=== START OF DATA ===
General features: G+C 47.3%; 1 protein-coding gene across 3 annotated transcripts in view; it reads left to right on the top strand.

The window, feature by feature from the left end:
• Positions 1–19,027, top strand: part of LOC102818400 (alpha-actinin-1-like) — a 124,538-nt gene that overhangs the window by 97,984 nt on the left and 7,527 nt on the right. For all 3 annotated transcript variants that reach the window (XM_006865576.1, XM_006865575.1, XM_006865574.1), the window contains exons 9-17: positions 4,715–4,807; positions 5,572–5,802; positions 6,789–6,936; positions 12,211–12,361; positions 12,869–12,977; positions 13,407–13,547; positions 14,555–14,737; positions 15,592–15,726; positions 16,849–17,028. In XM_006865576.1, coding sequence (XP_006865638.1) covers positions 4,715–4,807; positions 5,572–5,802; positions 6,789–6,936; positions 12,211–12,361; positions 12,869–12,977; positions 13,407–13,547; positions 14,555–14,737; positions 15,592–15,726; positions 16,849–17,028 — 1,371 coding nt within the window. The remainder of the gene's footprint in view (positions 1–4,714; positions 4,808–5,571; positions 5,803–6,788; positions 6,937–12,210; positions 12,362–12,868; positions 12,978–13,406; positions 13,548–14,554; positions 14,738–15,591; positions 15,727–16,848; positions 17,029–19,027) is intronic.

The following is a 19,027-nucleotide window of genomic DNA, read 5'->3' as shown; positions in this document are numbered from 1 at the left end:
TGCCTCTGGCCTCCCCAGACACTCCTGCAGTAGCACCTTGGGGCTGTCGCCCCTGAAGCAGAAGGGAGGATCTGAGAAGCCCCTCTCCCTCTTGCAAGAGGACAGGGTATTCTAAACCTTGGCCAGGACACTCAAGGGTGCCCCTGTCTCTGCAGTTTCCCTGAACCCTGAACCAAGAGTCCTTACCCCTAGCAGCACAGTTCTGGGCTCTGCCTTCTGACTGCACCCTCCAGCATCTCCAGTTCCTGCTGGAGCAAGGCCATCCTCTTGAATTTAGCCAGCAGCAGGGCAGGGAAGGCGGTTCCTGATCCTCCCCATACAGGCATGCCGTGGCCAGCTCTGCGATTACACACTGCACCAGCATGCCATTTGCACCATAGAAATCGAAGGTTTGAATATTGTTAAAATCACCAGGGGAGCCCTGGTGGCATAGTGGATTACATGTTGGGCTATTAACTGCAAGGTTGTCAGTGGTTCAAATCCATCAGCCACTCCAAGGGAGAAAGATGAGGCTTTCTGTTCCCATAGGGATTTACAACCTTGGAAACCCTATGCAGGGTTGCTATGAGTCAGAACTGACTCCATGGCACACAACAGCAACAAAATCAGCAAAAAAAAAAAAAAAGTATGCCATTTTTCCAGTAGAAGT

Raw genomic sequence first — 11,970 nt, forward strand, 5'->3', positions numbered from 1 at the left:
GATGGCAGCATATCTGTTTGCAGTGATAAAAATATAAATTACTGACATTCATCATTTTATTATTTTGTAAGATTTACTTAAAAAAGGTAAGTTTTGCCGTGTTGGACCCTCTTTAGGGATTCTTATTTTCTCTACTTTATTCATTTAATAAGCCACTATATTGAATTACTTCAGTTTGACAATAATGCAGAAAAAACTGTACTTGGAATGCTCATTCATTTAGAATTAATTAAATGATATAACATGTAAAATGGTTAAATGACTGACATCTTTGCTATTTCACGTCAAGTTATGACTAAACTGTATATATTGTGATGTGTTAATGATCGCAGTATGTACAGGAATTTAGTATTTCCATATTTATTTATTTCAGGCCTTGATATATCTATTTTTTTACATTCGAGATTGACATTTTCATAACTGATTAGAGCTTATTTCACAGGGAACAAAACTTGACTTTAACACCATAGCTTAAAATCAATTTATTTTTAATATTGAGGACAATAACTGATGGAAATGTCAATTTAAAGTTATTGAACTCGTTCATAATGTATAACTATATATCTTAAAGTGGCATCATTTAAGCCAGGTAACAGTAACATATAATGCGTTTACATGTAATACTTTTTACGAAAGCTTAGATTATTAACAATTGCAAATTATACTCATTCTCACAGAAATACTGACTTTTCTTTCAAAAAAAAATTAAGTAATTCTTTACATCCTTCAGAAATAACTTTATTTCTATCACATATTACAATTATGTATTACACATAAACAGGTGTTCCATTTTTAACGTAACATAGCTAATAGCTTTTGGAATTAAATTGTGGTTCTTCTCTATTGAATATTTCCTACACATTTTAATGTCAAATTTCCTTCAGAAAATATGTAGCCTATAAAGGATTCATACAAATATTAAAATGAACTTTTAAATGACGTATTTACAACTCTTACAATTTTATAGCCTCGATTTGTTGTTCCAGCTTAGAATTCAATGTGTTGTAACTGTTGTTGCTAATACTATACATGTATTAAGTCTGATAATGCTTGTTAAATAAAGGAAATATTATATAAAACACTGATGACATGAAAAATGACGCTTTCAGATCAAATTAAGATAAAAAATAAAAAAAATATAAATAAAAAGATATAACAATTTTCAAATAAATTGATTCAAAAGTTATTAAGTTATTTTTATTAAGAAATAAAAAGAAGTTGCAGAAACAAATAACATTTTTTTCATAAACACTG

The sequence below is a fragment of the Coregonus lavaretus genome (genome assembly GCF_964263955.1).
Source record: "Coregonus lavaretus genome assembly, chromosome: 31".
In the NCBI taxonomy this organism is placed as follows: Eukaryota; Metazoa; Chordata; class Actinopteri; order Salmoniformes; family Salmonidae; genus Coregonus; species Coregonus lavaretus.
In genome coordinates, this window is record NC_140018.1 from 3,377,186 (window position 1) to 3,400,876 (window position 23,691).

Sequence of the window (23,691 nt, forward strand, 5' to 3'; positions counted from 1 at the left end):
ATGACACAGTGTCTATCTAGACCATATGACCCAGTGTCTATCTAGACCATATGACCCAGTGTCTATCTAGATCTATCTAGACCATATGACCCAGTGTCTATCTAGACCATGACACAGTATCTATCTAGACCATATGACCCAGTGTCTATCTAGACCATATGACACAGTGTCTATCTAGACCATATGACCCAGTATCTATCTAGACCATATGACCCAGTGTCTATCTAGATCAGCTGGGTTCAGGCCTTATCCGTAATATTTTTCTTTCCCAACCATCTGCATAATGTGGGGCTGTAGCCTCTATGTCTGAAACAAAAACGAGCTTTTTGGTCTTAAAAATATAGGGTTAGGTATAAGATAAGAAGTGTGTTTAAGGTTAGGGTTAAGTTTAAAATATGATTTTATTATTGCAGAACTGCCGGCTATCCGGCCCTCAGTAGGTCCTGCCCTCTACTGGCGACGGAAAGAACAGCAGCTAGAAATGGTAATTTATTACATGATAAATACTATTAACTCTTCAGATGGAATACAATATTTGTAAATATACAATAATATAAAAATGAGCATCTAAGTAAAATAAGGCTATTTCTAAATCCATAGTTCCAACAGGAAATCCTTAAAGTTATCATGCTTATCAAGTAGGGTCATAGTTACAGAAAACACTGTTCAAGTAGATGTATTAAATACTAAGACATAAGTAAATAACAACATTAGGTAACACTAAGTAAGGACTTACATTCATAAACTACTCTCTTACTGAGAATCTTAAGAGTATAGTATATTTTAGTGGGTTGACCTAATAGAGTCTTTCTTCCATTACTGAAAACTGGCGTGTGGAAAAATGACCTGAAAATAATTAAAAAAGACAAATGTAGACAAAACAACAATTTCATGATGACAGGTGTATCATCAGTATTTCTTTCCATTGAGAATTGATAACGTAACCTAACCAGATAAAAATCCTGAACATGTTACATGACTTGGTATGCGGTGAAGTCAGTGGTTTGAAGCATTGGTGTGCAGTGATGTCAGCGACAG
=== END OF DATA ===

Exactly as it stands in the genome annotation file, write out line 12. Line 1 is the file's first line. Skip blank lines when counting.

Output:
Sequence of the window (23,691 nt, forward strand, 5' to 3'; positions counted from 1 at the left end):